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Min-Kyoung Rhee - USC Suzanne Dworak-Peck School of Social Work. Los Angeles, CA, US

Min-Kyoung Rhee Min-Kyoung Rhee

Research Assistant Professor of Social Work Dept. of Adult Mental Health and Wellness | USC Suzanne Dworak-Peck School of Social Work


Licensed Researching Social Worker

Education (4)

University of Southern California: PhD, Social Work 2011

Yonsei University: MSW 2004

Hankuk University of Foreign Studies: BA, Russian Language 1999

Sogang University: BA, English Language & Literature 1996

Areas of Expertise (6)

Job Stress and Management Economic Instability Mental Health Social Work Unemployment Cross-Cultural Training

Industry Expertise (4)

Social Services Health and Wellness Education/Learning Health Care - Services

Accomplishments (1)

Roybal Institute Fellowship Award (professional)

USC Edward R. Roybal Institute on Aging


Media Appearances (2)

Team Helps Mexican Workers and Korean Managers Improve Work Relationship

USC News  online


Doctoral students (l-r) Min-Kyoung Rhee, Erica Lizano, Hsin-Yi Hsiao and Ahraemi Kim addressed cross-cultural issues between workers and managers in a Mexican garment factory.

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Doctoral Student Finds Many of L.A.’s Older Koreans Underemployed

USC News  online


'Min-Kyoung Rhee, a doctoral student at the USC School of Social Work, first became interested in the employment issues facing older adults when she was living in South Korea during the Asian financial crisis in 1997.'

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Articles & Publications (2)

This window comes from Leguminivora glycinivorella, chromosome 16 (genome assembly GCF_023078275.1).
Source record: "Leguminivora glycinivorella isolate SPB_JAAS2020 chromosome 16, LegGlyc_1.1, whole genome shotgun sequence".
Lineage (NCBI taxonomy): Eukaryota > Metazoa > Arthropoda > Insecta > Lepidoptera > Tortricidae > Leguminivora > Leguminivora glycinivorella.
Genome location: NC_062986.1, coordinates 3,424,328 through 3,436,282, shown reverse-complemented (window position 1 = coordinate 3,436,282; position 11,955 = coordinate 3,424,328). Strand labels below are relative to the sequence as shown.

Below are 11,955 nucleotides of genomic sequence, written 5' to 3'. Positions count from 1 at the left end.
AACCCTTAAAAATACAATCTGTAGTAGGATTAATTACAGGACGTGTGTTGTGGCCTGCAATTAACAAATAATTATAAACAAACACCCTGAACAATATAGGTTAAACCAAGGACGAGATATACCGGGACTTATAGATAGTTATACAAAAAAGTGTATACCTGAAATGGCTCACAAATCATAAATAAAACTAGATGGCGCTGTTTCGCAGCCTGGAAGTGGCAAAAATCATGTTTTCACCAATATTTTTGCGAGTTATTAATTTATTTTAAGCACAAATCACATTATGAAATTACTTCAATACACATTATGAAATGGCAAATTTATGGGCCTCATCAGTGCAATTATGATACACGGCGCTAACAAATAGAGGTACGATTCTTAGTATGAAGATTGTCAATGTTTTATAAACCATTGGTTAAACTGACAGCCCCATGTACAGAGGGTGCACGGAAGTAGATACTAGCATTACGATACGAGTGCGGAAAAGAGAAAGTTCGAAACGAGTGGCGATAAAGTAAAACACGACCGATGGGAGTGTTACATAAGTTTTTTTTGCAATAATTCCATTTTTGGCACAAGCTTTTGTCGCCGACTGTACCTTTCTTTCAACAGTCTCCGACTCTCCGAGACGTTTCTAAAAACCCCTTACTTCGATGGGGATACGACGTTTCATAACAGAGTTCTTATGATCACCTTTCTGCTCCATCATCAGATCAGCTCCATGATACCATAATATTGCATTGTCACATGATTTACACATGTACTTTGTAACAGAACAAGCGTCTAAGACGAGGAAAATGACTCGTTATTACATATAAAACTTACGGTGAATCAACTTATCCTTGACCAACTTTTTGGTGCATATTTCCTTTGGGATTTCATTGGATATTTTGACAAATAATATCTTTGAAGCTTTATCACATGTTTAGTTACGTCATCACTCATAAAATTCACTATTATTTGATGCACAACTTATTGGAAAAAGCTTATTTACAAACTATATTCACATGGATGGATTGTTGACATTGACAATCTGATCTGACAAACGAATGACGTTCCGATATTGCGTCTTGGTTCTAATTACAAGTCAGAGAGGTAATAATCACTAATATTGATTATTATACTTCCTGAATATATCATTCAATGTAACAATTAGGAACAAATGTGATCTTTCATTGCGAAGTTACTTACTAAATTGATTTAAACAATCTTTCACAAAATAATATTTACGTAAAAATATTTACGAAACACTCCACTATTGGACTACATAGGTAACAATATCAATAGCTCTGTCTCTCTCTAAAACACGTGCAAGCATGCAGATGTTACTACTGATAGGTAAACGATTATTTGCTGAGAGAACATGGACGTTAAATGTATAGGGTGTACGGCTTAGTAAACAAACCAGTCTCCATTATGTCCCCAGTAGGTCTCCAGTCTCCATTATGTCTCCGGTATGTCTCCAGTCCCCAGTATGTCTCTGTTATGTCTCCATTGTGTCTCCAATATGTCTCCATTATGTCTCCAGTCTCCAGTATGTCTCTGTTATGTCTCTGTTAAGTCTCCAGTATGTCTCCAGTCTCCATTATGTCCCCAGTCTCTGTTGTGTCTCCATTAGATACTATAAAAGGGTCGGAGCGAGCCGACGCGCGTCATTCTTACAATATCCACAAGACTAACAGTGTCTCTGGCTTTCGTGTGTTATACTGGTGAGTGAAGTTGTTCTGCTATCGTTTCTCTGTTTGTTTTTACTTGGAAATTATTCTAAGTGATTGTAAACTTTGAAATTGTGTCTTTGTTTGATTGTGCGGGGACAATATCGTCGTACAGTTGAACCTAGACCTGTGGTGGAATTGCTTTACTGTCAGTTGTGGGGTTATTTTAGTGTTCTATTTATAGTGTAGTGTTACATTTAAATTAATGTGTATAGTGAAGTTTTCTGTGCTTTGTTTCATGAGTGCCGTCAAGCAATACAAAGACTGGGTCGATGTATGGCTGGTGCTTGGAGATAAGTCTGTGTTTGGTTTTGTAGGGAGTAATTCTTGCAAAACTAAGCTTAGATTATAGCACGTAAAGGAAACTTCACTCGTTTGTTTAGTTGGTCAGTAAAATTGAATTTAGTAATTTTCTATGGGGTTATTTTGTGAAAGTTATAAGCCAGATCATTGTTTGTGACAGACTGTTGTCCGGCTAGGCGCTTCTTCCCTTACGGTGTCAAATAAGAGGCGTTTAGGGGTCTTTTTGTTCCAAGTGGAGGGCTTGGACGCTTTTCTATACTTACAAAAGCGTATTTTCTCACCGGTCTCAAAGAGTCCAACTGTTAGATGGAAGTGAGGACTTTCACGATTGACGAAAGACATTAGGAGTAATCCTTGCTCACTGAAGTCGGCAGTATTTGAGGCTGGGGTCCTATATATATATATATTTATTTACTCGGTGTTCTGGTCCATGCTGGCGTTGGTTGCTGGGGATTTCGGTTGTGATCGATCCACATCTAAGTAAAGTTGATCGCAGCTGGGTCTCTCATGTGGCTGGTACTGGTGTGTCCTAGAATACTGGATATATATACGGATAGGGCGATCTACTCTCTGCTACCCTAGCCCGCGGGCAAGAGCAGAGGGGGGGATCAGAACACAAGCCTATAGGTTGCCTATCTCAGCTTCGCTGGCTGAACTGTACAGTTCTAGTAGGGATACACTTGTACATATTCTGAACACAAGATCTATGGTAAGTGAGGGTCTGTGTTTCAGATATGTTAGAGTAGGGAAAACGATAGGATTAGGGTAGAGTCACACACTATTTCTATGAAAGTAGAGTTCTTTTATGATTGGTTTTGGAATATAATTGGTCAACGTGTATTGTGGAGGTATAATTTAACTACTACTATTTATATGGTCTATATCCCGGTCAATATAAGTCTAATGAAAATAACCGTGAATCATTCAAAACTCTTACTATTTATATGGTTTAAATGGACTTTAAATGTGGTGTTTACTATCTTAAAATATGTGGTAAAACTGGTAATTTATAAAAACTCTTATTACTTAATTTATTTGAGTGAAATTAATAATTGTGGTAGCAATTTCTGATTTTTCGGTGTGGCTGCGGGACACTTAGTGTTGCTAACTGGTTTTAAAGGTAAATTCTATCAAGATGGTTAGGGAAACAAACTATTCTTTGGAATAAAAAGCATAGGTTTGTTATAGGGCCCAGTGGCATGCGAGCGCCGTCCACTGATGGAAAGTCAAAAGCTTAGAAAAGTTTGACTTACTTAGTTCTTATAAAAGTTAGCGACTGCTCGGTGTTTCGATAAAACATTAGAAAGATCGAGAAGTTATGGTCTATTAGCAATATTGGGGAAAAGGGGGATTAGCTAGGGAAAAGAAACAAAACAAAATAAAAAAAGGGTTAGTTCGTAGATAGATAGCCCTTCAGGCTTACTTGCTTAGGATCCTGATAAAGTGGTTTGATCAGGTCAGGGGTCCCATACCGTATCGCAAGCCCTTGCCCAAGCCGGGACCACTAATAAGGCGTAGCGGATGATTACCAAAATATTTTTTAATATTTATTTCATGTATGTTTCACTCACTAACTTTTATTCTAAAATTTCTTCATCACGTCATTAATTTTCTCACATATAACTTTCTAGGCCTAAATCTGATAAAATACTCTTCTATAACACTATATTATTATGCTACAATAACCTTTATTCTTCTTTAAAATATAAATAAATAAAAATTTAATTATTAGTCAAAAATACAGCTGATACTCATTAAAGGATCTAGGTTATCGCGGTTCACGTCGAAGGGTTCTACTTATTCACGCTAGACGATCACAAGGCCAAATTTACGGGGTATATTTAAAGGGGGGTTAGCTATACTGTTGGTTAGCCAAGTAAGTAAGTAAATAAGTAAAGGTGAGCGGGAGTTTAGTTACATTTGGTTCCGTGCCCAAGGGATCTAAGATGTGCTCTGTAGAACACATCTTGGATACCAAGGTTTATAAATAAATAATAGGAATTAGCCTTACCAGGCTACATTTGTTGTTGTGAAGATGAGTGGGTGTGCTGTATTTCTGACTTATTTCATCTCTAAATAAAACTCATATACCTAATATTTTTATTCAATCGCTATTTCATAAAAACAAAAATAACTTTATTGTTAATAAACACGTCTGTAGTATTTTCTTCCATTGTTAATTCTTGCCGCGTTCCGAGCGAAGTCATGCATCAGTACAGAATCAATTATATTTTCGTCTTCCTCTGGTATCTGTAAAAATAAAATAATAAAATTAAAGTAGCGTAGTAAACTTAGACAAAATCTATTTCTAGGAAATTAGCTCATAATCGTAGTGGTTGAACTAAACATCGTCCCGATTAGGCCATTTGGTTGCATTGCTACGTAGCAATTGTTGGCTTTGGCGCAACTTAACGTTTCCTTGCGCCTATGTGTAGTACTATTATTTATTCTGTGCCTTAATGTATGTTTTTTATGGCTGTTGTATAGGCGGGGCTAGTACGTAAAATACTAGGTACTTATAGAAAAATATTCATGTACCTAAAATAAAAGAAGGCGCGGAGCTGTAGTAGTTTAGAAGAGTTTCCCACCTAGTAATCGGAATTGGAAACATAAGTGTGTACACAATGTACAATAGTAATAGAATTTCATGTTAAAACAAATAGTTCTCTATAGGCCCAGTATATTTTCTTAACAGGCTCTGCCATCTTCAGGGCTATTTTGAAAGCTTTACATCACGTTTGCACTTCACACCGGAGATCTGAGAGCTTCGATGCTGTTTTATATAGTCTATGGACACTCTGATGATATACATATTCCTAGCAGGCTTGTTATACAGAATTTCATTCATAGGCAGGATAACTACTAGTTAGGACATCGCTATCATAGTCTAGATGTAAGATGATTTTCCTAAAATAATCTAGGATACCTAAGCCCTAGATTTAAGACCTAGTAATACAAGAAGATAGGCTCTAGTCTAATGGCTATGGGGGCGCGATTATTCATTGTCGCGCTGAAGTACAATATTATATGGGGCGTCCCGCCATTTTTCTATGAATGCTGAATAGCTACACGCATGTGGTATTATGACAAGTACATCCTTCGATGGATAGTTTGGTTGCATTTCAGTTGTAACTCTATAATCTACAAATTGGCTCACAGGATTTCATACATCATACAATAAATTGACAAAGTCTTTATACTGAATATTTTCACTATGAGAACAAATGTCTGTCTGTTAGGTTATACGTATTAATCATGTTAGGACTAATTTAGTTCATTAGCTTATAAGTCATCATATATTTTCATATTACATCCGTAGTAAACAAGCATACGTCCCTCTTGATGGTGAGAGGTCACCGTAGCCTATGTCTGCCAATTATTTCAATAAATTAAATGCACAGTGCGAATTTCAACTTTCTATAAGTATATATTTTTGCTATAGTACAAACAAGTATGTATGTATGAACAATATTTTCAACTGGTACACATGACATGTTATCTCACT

The Promise of Diversity Management for Climate of Inclusion: A State-of-the-Art Review and Meta-Analysis Human Service Organizations: Management, Leadership & Governance

Rhee, M-K, et al.


Applying a theory-based conceptual model of organizational diversity, climate of inclusion, and beneficial/detrimental outcomes, this study analyzes 30 qualified studies (N = 496,740 workers) published during the past 2 decades. Results indicate that although diversity is associated with both beneficial and detrimental outcomes, diversity management efforts that promote a climate of inclusion are consistently associated with positive outcomes (? = .42, 95% CI = .29, .54) (N = 290,854). Findings suggest that human service organizations should move beyond a sole focus on increasing diversity representation to developing policies and practices that engender a climate of inclusion.

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Understanding Employment Barriers Among Older Korean Immigrants The Gerontologist

Chi, I, Rhee, M-K, and Yi, J


Purpose of the Study:
This study involved an in-depth exploration of the employment barriers of older Korean immigrants in Los Angeles.

Design and Methods:
This qualitative study used data obtained from 6 focus groups and 5 individual interviews. Participants were 36 older Korean immigrants living in Los Angeles, aged 50 years and older, and either unemployed or employed in part-time or full-time work. A grounded theory analytical approach and constant comparison method were used.

Ten major themes emerged as employment barriers for older Korean immigrants and were categorized as stereotype, human capital, and acculturation barriers. Ageism among employers specific to Korean culture, lack of English proficiency, separation from U.S. culture, marginalization from both Korean and U.S. cultures, and lack of social networks were important themes. In addition, older Korean immigrants experienced multiple interconnected barriers.

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